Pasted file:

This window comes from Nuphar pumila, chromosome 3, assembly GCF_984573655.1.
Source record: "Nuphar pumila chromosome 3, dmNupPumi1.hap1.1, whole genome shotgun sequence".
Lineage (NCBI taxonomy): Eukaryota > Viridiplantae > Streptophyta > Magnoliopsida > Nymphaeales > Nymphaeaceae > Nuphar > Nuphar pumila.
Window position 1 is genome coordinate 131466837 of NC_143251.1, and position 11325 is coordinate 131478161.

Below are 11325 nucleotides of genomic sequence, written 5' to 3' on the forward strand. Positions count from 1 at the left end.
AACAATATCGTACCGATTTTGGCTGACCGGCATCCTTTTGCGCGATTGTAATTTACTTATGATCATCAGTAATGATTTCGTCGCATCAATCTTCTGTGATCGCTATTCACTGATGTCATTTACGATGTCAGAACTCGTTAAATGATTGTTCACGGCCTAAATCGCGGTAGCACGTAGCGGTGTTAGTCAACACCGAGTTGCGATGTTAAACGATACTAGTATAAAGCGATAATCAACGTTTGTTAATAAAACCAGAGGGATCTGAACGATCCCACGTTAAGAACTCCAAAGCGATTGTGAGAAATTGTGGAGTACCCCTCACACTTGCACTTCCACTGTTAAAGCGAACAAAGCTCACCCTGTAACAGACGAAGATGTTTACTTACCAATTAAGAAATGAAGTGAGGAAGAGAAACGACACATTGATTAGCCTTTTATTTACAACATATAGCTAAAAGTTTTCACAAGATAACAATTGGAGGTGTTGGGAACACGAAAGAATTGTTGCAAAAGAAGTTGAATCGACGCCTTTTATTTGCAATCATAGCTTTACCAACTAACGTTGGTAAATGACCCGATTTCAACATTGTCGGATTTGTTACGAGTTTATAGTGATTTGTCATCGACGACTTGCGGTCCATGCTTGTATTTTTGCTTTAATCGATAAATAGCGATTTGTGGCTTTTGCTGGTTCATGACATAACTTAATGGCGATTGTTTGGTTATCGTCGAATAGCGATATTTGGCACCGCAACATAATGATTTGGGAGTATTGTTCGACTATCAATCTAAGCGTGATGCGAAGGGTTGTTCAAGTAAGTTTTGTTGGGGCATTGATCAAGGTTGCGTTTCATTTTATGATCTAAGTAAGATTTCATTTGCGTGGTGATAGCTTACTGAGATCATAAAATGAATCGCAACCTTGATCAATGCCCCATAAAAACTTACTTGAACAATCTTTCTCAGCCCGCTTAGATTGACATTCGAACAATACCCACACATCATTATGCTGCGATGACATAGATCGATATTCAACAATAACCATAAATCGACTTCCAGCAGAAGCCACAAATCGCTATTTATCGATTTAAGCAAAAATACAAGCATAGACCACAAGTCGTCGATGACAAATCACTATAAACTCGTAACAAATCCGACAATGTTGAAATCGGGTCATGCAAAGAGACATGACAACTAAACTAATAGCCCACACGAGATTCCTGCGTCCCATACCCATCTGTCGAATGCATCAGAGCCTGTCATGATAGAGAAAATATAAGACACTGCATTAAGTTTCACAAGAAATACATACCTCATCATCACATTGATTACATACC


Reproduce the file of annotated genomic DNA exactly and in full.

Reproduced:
This window comes from Nuphar pumila, chromosome 3, assembly GCF_984573655.1.
Source record: "Nuphar pumila chromosome 3, dmNupPumi1.hap1.1, whole genome shotgun sequence".
Lineage (NCBI taxonomy): Eukaryota > Viridiplantae > Streptophyta > Magnoliopsida > Nymphaeales > Nymphaeaceae > Nuphar > Nuphar pumila.
Window position 1 is genome coordinate 131466837 of NC_143251.1, and position 11325 is coordinate 131478161.

Below are 11325 nucleotides of genomic sequence, written 5' to 3' on the forward strand. Positions count from 1 at the left end.
AACAATATCGTACCGATTTTGGCTGACCGGCATCCTTTTGCGCGATTGTAATTTACTTATGATCATCAGTAATGATTTCGTCGCATCAATCTTCTGTGATCGCTATTCACTGATGTCATTTACGATGTCAGAACTCGTTAAATGATTGTTCACGGCCTAAATCGCGGTAGCACGTAGCGGTGTTAGTCAACACCGAGTTGCGATGTTAAACGATACTAGTATAAAGCGATAATCAACGTTTGTTAATAAAACCAGAGGGATCTGAACGATCCCACGTTAAGAACTCCAAAGCGATTGTGAGAAATTGTGGAGTACCCCTCACACTTGCACTTCCACTGTTAAAGCGAACAAAGCTCACCCTGTAACAGACGAAGATGTTTACTTACCAATTAAGAAATGAAGTGAGGAAGAGAAACGACACATTGATTAGCCTTTTATTTACAACATATAGCTAAAAGTTTTCACAAGATAACAATTGGAGGTGTTGGGAACACGAAAGAATTGTTGCAAAAGAAGTTGAATCGACGCCTTTTATTTGCAATCATAGCTTTACCAACTAACGTTGGTAAATGACCCGATTTCAACATTGTCGGATTTGTTACGAGTTTATAGTGATTTGTCATCGACGACTTGCGGTCCATGCTTGTATTTTTGCTTTAATCGATAAATAGCGATTTGTGGCTTTTGCTGGTTCATGACATAACTTAATGGCGATTGTTTGGTTATCGTCGAATAGCGATATTTGGCACCGCAACATAATGATTTGGGAGTATTGTTCGACTATCAATCTAAGCGTGATGCGAAGGGTTGTTCAAGTAAGTTTTGTTGGGGCATTGATCAAGGTTGCGTTTCATTTTATGATCTAAGTAAGATTTCATTTGCGTGGTGATAGCTTACTGAGATCATAAAATGAATCGCAACCTTGATCAATGCCCCATAAAAACTTACTTGAACAATCTTTCTCAGCCCGCTTAGATTGACATTCGAACAATACCCACACATCATTATGCTGCGATGACATAGATCGATATTCAACAATAACCATAAATCGACTTCCAGCAGAAGCCACAAATCGCTATTTATCGATTTAAGCAAAAATACAAGCATAGACCACAAGTCGTCGATGACAAATCACTATAAACTCGTAACAAATCCGACAATGTTGAAATCGGGTCATGCAAAGAGACATGACAACTAAACTAATAGCCCACACGAGATTCCTGCGTCCCATACCCATCTGTCGAATGCATCAGAGCCTGTCATGATAGAGAAAATATAAGACACTGCATTAAGTTTCACAAGAAATACATACCTCATCATCACATTGATTACATACC